Claire Cerda ’15 is one of three captains of the Wellesley soccer team. Cerda, who hails from Miami, Florida, has played goalie for Wellesley for the past four years, and was named the NEWMAC Defensive Player of the Week on Sept. 15. In that week’s game against the Lesley University Lynx on Sept. 10, Cerda blocked each of Lesley’s scoring attempts in 105 minutes of play.
The Blue is currently tied for a sixth place ranking in the NEWMAC with an overall win-loss-tie record of 7-3-2 and an in-conference record of 1-1-0.
The Wellesley News spoke with Cerda to discuss her career as a goalie, the contagious positivity of the team and what to expect from Blue soccer for the rest of this season.
Laura Brindley (L.B.): How old were you when you started playing soccer?
Claire Cerda (C.C.): I started when I was about four years old, but then I quit when I was five because of the hot weather [in Miami]. However, I picked it back up at six and have been playing ever since.
L.B.: Who or what inspired you to play?
C.C.: For a while, it was just for fun. As I got older, great coaches and teammates inspired me to push myself to be the best that I could be. Many of the teammates who inspired me the most when I was younger still have a presence in my life today, and they continue to inspire me to play and work my hardest.
L.B.: Why did you decide to play soccer at Wellesley?
C.C.: I wanted a place where I could play soccer and get a great education. The work-play lifestyle for an athlete at Wellesley was a big factor. Also, playing a sport keeps you in shape and healthy. Wellesley is great because there is a team dynamic where everyone, first year through senior, can make a difference.
L.B.: What is the hardest part about being a goalkeeper?
C.C.: If you make a mistake, it is very visible. On the field, there is always someone there to back you up and recover from a mistake. As goalkeeper, you are the last line of defense. A good goalkeeper must have a short-term memory. If you miss a goal, you must stay focused on the next ball that comes your way and not let one mistake offset you for the rest of the game.
L.B.: Have you played other positions besides goalie?
C.C.: Before I was nine, I played midfield and forward, but since I started playing goalie, I’ve never “officially” played another position.
L.B.: What is a typical day at practice like?
C.C.: First, we bring out our gear to set up for the warm-up. As captains, we make sure that cones are set up and everything is ready for the team to warm up. Then, we stretch as a team. Next, the goalkeepers go with our assistant coach, Caitlin Pickul, to do our warm-up of catching, footwork and diving. Sometimes, we do high-ball drills and other times we do a distribution of playing with our feet. After twenty to twenty-five minutes, we are incorporated back with the rest of the team for drills. Lastly, we cool down together.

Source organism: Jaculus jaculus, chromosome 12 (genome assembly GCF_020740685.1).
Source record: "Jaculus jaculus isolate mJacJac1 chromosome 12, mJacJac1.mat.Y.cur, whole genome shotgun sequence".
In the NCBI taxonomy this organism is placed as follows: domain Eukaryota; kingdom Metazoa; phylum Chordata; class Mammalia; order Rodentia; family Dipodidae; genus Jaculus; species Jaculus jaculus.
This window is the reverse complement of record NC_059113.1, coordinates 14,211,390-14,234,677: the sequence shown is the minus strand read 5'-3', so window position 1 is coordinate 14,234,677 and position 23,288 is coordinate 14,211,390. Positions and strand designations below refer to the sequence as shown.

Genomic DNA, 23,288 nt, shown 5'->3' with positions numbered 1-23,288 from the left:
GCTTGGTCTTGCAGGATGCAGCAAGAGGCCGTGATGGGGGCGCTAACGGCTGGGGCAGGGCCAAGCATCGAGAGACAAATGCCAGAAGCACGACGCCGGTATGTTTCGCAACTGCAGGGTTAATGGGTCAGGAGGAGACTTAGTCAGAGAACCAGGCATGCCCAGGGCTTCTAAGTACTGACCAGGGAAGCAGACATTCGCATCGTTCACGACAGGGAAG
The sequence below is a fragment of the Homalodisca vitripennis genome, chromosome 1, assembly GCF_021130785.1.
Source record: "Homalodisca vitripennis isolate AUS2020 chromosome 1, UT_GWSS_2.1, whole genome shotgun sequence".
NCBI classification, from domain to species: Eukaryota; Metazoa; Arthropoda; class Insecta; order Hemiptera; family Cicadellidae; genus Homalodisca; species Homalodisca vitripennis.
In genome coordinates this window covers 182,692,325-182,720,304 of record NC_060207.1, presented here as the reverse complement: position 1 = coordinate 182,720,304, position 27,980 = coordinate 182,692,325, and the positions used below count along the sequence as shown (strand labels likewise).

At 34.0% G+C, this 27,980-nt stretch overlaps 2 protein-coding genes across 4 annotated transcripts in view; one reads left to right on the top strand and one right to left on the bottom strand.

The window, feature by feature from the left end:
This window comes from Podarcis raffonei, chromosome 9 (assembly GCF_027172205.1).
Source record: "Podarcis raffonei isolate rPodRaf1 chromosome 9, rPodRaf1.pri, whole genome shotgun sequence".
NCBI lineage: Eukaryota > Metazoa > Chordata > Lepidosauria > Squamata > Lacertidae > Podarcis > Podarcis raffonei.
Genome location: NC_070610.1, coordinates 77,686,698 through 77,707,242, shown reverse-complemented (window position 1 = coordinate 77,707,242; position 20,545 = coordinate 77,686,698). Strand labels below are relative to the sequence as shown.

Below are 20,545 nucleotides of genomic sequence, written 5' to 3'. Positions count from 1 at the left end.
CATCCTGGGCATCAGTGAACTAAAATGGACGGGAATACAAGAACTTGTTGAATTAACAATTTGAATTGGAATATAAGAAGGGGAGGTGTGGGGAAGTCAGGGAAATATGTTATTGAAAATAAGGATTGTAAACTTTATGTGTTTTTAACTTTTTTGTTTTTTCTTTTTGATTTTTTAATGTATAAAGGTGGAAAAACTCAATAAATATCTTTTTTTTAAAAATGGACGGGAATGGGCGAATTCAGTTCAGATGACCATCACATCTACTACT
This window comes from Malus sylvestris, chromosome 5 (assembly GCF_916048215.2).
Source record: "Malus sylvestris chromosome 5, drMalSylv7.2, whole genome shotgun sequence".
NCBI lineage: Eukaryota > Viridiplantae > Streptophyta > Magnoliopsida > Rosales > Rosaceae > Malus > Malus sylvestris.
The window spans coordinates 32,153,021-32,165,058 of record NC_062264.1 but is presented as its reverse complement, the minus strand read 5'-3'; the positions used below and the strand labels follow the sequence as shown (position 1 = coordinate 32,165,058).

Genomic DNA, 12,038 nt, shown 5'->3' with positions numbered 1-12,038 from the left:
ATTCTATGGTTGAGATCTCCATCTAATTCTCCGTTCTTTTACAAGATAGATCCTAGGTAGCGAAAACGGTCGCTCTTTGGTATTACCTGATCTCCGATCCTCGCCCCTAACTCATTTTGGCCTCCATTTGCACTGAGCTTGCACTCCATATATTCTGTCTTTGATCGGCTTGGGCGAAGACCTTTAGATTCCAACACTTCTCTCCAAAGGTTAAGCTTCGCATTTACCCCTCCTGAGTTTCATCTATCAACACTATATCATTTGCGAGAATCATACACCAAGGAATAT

L.B.: What are some of the goals for yourself and the team this season?
C.C.: As a captain, it is hard to set goals for myself. We have such a young team that brings such an exciting and positive spirit, and I believe that this positive energy can lead us to victories against big teams such as MIT and Springfield. One goal that I have is to keep the positive energy remaining and growing for future seasons. Also, I hope to leave a legacy as a team leader that helped bring optimism to the team. The wins of the season would be icing on the cake for a season that started off with such high energy during preseason.
L.B.: What has been your most memorable moment in Wellesley soccer?
C.C.: It is hard as a goalkeeper because you see the “moments,” such as game-winning goals, from afar. During preseason, everyone is excited for the season to start, and this motivating energy really sticks out for me.
L.B.: Do you think you will continue to play after college?
C.C.: I think I will take a bit of a break and let my muscles recover. I will develop my own workout routine and probably go on more long runs. After I take some time off, I might join an indoor or summer league.
L.B.: Who is your favorite professional soccer player?
C.C.: Hope Solo, the U.S. Women’s National Team’s goalkeeper. There is a lot of negative publicity surrounding her, but she is a great influence on upcoming goalkeepers.
Blue soccer’s next game is on Saturday against the Mount Holyoke Lyons at Mount Holyoke in South Hadley, Massachusetts.